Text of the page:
Stage devised a method to overcome the lack

Stage 1: Pre-field InvestigationThe aim of this Geographical investigation is to investigate the quality of water at different sites in different parks, with the goal of proving that the presence of different factors in the surrounding environment will affect the quality of water in the parks.The inquiry question for this investigation is how does the surrounding environment affect the quality of water. My hypothesis is that the larger the amount of human interaction in the surrounding environment, the lower the quality of water. The 2 parks investigated were Springleaf Nature Park and Macritchie Reservoir Park.The different factors in the surrounding environment that were investigated include:The amount of traffic (Eg. Cars, motorcycles, buses, trains)The amount of human activityThe types of human activityTo collect data on quality of water, we would first choose 2 sites from each park that differed from each other in terms of amount of human activity and traffic in the surrounding environment. Then, at each site, we collected 1 sample of water, approximately every 15 minutes, over the course of an hour. Each sample contained about 20 ml of water. To collect water, we would use the clear plastic cups to scoop the water. After collecting the sample, we carried out testing on site, to test the quality of water.Determining the quality of water was based off 3 factors: the turbidity of the water, the pH level of the water, and the weight of the residue in the water.Firstly, turbidity. To measure turbidity accurately, a turbidimeter is needed. 2However, the cheapest, proper turbidimeter I could find on the internet was at least SGD$1,000, which is too expensive to purchase. As such, we devised a method to overcome the lack of a turbidimeter. Since turbidity, as defined by the USGS, “can make water appear cloudy or muddy, is caused by the presence of suspended and dissolved matter, such as clay, silt, finely divided organic matter, plankton and other microscopic organisms, organic acids, and dyes.”, the main measure of turbidity would be the amount of light that can pass through the liquid. Thus, to measure turbidity, we would shine the torch light from an iPhone 6s from the bottom of the cup, then use a Samsung Galaxy Note 3 to take a picture from above the cup. While this method won’t have results in a definite unit of turbidity, we were then able to place the different pictures side by side and compare which picture was brighter. Secondly, determining the pH level of the water. For this, we went to Guardian to buy a box of universal indicator paper, which had a range of pH1 – pH11. Photo 1The universal indicator litmus paper we purchased and usedAfter performing the tests for turbidity, we would then proceed to insert one strip of the universal indicator paper into the water sample for 3 seconds, and then remove it. We would then compare the color shown on the wet end of the strip to the guide on the 3back of the box to determine the pH level of the water sample. Lastly, measuring the weight of the residue in the water. First, we would filter out the residue from the water using a filter cup. This filter cup was an improvisation we made as we were unable to acquire filter paper. The filter cup was created by using a safety pin to poke holes into the bottom of a plastic cup, which would allow the water to drip out but not the residue. Once we had filtered out the water, using this weighing scale,Photo 2The weighing scale used for the investigationWe would measure the weight of the cup and the residue. We had already measured the weight of the empty plastic cup to be 10g. Then, we would use the weight of the cup + residue, minus the weight of the cup to get the weight of residue.4Empty sample of recording sheet:Photo 3Empty recording sheet List of equipment used:Clear plastic cupsMetal pole and pailUniversal indicator litmus paperSafety pinWeighing scaleiPhone 6s (For its torchlight function)Samsung Galaxy Note 3 (For its camera function)5Stage 2: Field InvestigationHere are a few photos from the investigation:Photos 4, 5, 6, and 7Photos of the team at the site6Photos 8 and 9Maps of Macritchie park and Springleaf park respectivelyTabulated dataSpringleaf park7Macritchie park8Stage 3: Post-Field InvestigationDataWeight of empty plastic cup = 20gGraph 1 – Data from Macritchie park, site AGraph 2 – Data from Macritchie park, site B9Graph 3 – Data from Springleaf park, site AGraph 4 – Data from Springleaf park, site B10Turbidity:Macritchie park – Site APhotos 10, 11, 12, and 13Samples 1, 2,3 and 4 in the top left, top right, bottom left, and bottom right respectively11Macritchie park – Site BPhotos 22, 23, 24, and 25Samples 1, 2,3 and 4 in the top left, top right, bottom left, and bottom right respectively12Springleaf park – Site APhotos 14, 15, 16 and 17Samples 1, 2,3 and 4 in the top left, top right, bottom left, and bottom right respectively13Springleaf park – Site BPhotos 18, 19, 20, and 21Samples 1, 2,3 and 4 in the top left, top right, bottom left, and bottom right respectively14Analysis of dataFrom the data, it can be seen that my hypothesis, that the larger the amount of human interaction in the surrounding environment, the lower the quality of water, is in fact correct, however to a small extent. First, we will compare the 2 different sites within Macritchie park., site A, which has more human activity, and site B, which has less human activity. The three measures of quality of water used in this investigation are turbidity, pH level and weight of residue. Comparing the data from site A and B, it can be seen that site B generally has a better quality of water. The pH level of the samples at both sites are mostly pH 5, except for one anomaly at site B which has pH 6. This is most likely because the water at site B is slightly less acidic than the water at site A, due to the lack of human interaction. For the weight of residue, site A had an average of 2.5g of residue, while site B had an average of 2g of residue. This shoCitation listWebsiteUSGS – U.S. Geological Survey Office of Water Quality. “6.7 Turbidity.” USGS Water-Quality Information: 6.7 Turbidity, water.usgs.gov/owq/FieldManual/Chapter6/6.7_contents.html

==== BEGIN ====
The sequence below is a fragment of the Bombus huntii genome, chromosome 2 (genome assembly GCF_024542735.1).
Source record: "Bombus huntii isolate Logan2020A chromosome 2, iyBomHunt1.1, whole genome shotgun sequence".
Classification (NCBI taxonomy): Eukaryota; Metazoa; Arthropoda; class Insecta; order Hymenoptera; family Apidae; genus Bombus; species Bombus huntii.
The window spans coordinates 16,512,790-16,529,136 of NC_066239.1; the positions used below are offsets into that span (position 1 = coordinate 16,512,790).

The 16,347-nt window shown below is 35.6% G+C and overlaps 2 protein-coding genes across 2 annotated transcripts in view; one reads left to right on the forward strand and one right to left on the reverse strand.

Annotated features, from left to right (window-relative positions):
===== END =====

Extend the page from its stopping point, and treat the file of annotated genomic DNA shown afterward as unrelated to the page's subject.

x

Hi!
I'm Harold!

Would you like to get a custom essay? How about receiving a customized one?

Check it out